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5 Signs of Overparenting

Red Flag No. 2: Parental Temper Tantrums

Children need to learn conflict resolution skills.
Children need to learn conflict resolution skills.
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Overparenting often comes from a sincere desire to provide the best for children. Yet that urge can fester into intra-parental competition, as well anger and hostility at the merest hint of a child being harmed in any way. In 2012, organizers of an annual Colorado Easter egg hunt cancelled the event because so many parents jumped the starting gun and wrestled for the coveted plastic eggs [source: Associated Press]. More aggressive overparenting outbursts are no longer confined to mom-said, dad-said anecdotes passed along in PTA meetings, either. Facebook status updates and comments publicly reveal the rantings of mothers and fathers incensed at teachers, coaches and other kids, sometimes even threatening bodily harm to those who toss a rock into the spokes of their sons' and daughters' metaphorical bicycles [source: STFU Parents]. When parents find themselves literally fighting on behalf children -- with principals, nannies, coaches, friends -- they may have crossed the line from helicopter to (not so) stealth bomber.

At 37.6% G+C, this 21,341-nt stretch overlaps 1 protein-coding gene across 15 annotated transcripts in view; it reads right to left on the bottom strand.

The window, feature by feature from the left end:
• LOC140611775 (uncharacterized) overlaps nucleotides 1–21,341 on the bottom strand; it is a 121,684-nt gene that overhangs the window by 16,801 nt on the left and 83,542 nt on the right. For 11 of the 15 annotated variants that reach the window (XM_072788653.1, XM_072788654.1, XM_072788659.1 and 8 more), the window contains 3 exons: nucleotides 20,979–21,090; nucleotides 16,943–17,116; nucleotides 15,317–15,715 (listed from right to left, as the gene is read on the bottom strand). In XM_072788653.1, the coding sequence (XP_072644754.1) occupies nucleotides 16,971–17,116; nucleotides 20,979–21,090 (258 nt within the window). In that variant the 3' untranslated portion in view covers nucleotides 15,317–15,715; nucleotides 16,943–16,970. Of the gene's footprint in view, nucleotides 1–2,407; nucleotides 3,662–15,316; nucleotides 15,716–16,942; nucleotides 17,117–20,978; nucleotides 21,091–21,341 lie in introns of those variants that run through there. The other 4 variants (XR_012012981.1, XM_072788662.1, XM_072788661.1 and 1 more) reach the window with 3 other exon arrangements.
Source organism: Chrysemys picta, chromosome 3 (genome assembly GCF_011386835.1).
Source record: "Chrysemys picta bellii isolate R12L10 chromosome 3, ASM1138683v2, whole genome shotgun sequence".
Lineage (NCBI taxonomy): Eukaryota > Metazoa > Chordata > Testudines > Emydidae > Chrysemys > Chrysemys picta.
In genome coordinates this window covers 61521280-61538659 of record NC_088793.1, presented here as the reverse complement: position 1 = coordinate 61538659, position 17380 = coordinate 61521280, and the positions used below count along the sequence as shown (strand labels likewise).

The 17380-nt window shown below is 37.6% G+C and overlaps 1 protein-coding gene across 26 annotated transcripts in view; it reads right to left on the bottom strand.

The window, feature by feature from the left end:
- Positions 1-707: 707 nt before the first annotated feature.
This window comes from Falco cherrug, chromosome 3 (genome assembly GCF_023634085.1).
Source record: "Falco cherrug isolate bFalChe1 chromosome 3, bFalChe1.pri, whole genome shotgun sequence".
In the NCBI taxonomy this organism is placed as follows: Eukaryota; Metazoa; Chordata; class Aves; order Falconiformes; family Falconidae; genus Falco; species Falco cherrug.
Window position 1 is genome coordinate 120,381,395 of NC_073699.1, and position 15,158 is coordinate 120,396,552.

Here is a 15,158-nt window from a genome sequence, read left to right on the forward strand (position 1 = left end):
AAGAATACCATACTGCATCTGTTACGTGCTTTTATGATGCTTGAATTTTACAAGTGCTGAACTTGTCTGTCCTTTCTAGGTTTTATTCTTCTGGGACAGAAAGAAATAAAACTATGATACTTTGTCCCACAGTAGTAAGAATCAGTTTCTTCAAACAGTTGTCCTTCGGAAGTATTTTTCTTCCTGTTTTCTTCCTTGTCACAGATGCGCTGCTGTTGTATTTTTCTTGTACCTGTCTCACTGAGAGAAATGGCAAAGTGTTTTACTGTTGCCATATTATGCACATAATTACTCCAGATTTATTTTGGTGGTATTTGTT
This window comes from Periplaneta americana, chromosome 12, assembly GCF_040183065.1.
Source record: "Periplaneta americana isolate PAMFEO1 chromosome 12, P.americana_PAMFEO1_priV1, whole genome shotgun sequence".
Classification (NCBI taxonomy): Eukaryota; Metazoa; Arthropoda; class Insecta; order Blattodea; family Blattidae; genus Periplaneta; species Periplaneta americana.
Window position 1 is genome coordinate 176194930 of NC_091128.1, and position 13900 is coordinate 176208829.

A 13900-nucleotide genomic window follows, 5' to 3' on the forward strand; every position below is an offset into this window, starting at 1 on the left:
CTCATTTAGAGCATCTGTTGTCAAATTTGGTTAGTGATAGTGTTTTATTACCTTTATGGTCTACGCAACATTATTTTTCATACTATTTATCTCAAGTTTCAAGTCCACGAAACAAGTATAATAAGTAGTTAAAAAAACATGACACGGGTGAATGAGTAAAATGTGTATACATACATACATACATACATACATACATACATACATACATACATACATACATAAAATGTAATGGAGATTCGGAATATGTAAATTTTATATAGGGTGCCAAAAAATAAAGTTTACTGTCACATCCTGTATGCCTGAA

Experts say parents should also allow their kids to resolve peer conflicts and not immediately intervene to diffuse situations. Child psychologists often advocate allowing boys and girls to learn how to work out differences with siblings and friends on their own, instead of constantly relying on parental mediators [source: Ozment]. That way, adolescents can learn how to problem-solve on their own. On athletic fields and in classrooms, parents should choose their battles wisely as well. Not making the grade or scoring the winning point are valuable lessons for kids as well, whereas witnessing a parent screaming at a teacher or coach only undermines that adult's authority. While it's understandable that parents don't relish seeing their children in disagreements or disappointed, it also isn't their job to serve as defense attorneys on kids' behalf.

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